Hung out to dry … Immigration Minister Chris Bowen. Photo: Andrew Meares
THE federal cabinet is divided over the integrity of the Prime Minister, with senior ministers disputing her claim she did not know until the last minute about a deal to allow Gina Rinehart to import 1700 workers to help build a massive iron ore project in Western Australia.
With the issue placing fresh pressure on Julia Gillard’s leadership, the ministers Martin Ferguson and Chris Bowen have told colleagues they had been hung out to dry by the Prime Minister as she distanced herself from the policy to placate a backlash from the unions who support her.
The ministers’ backers were saying yesterday that Mr Bowen had informed Ms Gillard’s office the week before last that Ms Rinehart would be the first to be granted an enterprise migration agreement. This would enable her company, Hancock Prospecting, to import 1715 workers to help build the $9.5 billion Roy Hill iron ore project in the Pilbara.
Advertisement: Story continues below
”It was inconceivable her office wasn’t up to their neck in this,” said one minister. ”Of course she knew,” said another.
Ms Gillard, who told union bosses she had first heard of the agreement last Wednesday after arriving back from overseas, refused to elaborate yesterday. But she was backed by other ministers. ”She did not know – no question,” said one familiar with events.
”You really think Julia Gillard pursued an alliance with Gina Rinehart and said, ‘Please, Chris, announce it at the National Press Club’?”
The issue of imported labour is set to remain prominent today when the engineering company Hastie Group, which has collapsed under debts estimated at $500 million, sheds more than half its 4000 employees this morning. Most of the job losses will come in the economically troubled states of NSW and Victoria.
The national secretary of the Australian Workers Union, Paul Howes, said thousands more jobs would be shed from manufacturing in the next month.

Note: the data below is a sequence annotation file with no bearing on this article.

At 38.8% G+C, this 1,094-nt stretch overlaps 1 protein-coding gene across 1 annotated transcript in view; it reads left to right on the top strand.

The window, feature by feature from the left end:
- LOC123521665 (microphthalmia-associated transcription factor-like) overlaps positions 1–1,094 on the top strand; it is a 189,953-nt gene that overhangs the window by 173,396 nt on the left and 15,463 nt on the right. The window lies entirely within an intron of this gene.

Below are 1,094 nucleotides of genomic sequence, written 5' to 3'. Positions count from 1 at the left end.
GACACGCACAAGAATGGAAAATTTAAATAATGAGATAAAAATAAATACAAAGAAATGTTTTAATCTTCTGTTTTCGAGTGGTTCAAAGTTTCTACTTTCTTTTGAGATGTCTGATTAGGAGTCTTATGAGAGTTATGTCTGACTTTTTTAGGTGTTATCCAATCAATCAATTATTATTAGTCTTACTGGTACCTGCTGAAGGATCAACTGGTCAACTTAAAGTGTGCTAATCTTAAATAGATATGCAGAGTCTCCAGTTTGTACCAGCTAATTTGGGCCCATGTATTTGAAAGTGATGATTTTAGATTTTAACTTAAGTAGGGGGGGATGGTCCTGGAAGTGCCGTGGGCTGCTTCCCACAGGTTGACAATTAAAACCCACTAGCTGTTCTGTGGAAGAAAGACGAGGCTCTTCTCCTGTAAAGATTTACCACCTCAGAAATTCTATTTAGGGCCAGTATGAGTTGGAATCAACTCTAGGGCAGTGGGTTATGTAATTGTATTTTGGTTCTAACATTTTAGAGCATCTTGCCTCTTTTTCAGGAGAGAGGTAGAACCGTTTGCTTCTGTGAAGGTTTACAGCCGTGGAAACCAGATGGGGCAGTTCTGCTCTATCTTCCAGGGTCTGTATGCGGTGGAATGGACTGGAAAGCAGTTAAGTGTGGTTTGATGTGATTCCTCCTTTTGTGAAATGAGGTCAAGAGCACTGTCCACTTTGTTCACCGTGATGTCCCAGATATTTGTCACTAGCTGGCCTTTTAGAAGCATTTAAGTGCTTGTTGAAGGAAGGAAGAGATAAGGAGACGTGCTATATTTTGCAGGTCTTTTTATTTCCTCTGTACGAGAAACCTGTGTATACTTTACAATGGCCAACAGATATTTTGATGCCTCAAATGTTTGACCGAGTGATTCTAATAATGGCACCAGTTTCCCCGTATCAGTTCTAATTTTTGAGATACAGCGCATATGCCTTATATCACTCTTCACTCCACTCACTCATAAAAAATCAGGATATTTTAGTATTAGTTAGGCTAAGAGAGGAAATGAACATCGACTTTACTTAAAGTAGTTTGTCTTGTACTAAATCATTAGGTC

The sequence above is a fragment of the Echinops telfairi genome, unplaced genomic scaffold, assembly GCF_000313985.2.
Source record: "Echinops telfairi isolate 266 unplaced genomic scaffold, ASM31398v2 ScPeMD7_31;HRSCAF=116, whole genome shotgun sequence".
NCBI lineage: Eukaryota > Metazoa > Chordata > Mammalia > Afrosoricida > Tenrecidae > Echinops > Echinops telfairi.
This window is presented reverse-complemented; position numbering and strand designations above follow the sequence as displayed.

The unions oppose the enterprise migration agreements, claiming they are putting foreign jobs before those of locals, and they fear more agreements will be granted in coming days.
But the miners, big business and some Labor ministers such as Gary Gray, as well as Mr Bowen and Mr Ferguson, say the giant minerals projects cannot obtain enough Australian labour as not everyone who loses their job in the eastern states is prepared to move west.
Ms Rinehart’s project will still employ 6000 Australians.
The government approved the enterprise migration policy more than a year ago but the specific projects to which they would apply were left up to ministerial discretion.
On Friday, union bosses, including Mr Howes and the secretary of the ACTU, Dave Oliver, who had been tipped off on Thursday night by the Workplace Relations Minister, Bill Shorten, about Mr Bowen’s impending announcement, remonstrated with Ms Gillard.
She told them she was unhappy but had been informed only on Wednesday, by which time the deal was a fait accompli.
It was reported that she made Mr Bowen include caveats in his speech to ensure Australian workers were given first priority.
Mr Ferguson and Mr Bowen both support Kevin Rudd.
The Chief Government Whip, Joel Fitzgibbon, used Twitter yesterday to deny reports that he had started counting the numbers for Mr Rudd. But Mr Fitzgibbon, who has abandoned Ms Gillard after backing her in the February leadership ballot, did confirm continuing unrest in Labor by blaming colleagues for spreading untruths about him.
”I thank my colleagues for the publicity but no one does more to support the PM and the government than me!” he tweeted.
Although there is unrest, there are no concrete moves afoot to depose Ms Gillard.
”She’s toast,” said one MP. ”[But] I don’t know how or when … We’re not doing anything.”
Despite the enterprise migration policy having the support of business, industry groups and the mining sector, the Opposition Leader, Tony Abbott, reportedly refused to support it on Saturday, saying Australian jobs should be protected.